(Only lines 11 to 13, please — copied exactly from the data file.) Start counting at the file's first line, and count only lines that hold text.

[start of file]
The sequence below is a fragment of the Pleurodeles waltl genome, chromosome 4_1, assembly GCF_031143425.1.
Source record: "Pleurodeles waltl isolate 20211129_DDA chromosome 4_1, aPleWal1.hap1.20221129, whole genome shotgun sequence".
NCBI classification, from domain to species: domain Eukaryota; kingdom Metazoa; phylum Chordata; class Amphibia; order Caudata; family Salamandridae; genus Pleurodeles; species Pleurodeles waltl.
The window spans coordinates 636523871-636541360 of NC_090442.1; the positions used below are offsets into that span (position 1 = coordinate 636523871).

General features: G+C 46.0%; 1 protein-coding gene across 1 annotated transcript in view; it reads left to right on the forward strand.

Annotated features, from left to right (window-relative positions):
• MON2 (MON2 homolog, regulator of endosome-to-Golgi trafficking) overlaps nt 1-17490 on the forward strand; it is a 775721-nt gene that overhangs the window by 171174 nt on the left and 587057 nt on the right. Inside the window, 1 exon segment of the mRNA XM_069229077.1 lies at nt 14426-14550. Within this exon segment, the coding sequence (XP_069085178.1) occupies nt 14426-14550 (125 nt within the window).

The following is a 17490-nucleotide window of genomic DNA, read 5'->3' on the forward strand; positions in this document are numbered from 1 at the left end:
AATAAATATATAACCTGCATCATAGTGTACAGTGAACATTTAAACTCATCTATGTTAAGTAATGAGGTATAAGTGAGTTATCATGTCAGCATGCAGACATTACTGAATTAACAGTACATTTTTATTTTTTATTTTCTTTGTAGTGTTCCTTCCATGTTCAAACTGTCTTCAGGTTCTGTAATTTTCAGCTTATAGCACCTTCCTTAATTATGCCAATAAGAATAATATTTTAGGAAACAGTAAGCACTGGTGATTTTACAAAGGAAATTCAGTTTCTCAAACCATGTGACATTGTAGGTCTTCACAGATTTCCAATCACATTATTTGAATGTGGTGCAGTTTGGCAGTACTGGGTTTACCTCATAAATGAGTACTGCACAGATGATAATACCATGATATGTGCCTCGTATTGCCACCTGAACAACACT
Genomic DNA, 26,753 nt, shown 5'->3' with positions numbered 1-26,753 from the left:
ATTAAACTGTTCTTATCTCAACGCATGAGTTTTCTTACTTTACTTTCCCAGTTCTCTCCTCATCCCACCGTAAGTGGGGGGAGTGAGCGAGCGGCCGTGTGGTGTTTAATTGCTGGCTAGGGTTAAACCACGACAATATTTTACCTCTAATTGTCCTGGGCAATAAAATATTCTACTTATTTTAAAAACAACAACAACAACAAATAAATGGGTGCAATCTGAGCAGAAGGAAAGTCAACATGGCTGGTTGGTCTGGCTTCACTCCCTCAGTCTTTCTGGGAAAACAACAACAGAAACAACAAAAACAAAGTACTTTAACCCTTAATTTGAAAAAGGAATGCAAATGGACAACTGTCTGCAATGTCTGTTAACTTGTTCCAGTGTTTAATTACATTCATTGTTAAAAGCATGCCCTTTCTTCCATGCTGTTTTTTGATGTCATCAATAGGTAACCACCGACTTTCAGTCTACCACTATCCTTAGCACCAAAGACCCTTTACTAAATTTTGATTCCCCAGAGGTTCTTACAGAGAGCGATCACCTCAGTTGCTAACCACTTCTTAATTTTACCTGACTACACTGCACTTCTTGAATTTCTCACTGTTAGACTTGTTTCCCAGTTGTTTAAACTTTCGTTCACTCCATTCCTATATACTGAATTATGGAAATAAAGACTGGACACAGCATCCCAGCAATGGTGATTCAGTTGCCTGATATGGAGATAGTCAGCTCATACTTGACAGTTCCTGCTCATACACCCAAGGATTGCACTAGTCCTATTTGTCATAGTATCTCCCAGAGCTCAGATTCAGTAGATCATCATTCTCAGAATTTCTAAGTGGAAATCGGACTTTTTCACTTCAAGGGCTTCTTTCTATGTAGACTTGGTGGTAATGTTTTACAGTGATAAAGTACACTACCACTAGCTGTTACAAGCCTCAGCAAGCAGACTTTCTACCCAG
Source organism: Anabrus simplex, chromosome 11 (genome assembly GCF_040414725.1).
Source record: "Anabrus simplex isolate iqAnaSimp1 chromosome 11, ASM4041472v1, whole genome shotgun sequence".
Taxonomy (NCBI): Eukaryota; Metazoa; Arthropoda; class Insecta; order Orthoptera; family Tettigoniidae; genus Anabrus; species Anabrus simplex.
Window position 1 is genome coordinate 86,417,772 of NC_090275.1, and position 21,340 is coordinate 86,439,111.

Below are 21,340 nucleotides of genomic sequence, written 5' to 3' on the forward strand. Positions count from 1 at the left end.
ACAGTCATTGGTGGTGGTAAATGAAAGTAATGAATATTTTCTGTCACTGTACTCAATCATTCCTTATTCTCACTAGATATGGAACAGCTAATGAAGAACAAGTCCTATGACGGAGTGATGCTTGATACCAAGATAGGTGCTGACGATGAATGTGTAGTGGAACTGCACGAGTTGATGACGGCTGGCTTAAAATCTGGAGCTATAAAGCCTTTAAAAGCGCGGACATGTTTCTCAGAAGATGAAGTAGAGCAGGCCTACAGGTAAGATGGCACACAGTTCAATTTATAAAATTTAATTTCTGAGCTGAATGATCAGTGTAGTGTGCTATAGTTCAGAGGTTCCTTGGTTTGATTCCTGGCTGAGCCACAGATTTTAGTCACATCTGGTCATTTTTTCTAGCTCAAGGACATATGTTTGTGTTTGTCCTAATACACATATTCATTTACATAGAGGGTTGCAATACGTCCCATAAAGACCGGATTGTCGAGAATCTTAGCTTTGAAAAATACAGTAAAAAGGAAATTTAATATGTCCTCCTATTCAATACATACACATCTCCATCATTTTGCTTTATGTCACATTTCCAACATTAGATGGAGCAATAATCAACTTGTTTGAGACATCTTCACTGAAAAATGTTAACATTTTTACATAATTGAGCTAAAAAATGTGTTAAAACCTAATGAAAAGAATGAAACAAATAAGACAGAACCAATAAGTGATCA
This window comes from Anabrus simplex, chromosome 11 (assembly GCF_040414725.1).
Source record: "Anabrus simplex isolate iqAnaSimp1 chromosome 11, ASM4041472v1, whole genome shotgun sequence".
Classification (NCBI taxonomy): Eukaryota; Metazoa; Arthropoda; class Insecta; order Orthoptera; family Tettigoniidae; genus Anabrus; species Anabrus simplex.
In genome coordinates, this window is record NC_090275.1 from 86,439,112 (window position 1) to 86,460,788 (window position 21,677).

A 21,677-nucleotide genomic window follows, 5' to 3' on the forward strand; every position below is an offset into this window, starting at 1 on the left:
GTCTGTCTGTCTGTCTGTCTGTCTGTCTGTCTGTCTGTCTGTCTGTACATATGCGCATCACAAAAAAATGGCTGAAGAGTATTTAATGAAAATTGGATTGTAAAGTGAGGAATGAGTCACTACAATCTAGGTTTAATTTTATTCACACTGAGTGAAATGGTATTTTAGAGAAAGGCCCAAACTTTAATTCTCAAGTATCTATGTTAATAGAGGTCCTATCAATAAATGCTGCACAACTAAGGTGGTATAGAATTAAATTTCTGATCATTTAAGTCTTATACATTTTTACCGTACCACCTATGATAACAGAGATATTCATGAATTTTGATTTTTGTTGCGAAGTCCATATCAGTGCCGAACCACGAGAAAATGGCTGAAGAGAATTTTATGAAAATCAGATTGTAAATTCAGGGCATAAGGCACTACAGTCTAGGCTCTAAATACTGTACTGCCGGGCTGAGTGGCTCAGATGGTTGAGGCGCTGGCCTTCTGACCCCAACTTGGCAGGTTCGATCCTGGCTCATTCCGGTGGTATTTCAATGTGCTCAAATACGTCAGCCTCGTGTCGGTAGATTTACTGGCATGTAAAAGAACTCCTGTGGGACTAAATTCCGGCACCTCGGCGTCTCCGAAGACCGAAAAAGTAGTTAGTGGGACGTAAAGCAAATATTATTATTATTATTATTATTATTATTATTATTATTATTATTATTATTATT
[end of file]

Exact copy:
ATTAAACTGTTCTTATCTCAACGCATGAGTTTTCTTACTTTACTTTCCCAGTTCTCTCCTCATCCCACCGTAAGTGGGGGGAGTGAGCGAGCGGCCGTGTGGTGTTTAATTGCTGGCTAGGGTTAAACCACGACAATATTTTACCTCTAATTGTCCTGGGCAATAAAATATTCTACTTATTTTAAAAACAACAACAACAACAAATAAATGGGTGCAATCTGAGCAGAAGGAAAGTCAACATGGCTGGTTGGTCTGGCTTCACTCCCTCAGTCTTTCTGGGAAAACAACAACAGAAACAACAAAAACAAAGTACTTTAACCCTTAATTTGAAAAAGGAATGCAAATGGACAACTGTCTGCAATGTCTGTTAACTTGTTCCAGTGTTTAATTACATTCATTGTTAAAAGCATGCCCTTTCTTCCATGCTGTTTTTTGATGTCATCAATAGGTAACCACCGACTTTCAGTCTACCACTATCCTTAGCACCAAAGACCCTTTACTAAATTTTGATTCCCCAGAGGTTCTTACAGAGAGCGATCACCTCAGTTGCTAACCACTTCTTAATTTTACCTGACTACACTGCACTTCTTGAATTTCTCACTGTTAGACTTGTTTCCCAGTTGTTTAAACTTTCGTTCACTCCATTCCTATATACTGAATTATGGAAATAAAGACTGGACACAGCATCCCAGCAATGGTGATTCAGTTGCCTGATATGGAGATAGTCAGCTCATACTTGACAGTTCCTGCTCATACACCCAAGGATTGCACTAGTCCTATTTGTCATAGTATCTCCCAGAGCTCAGATTCAGTAGATCATCATTCTCAGAATTTCTAAGTGGAAATCGGACTTTTTCACTTCAAGGGCTTCTTTCTATGTAGACTTGGTGGTAATGTTTTACAGTGATAAAGTACACTACCACTAGCTGTTACAAGCCTCAGCAAGCAGACTTTCTACCCAG
Source organism: Anabrus simplex, chromosome 11 (genome assembly GCF_040414725.1).
Source record: "Anabrus simplex isolate iqAnaSimp1 chromosome 11, ASM4041472v1, whole genome shotgun sequence".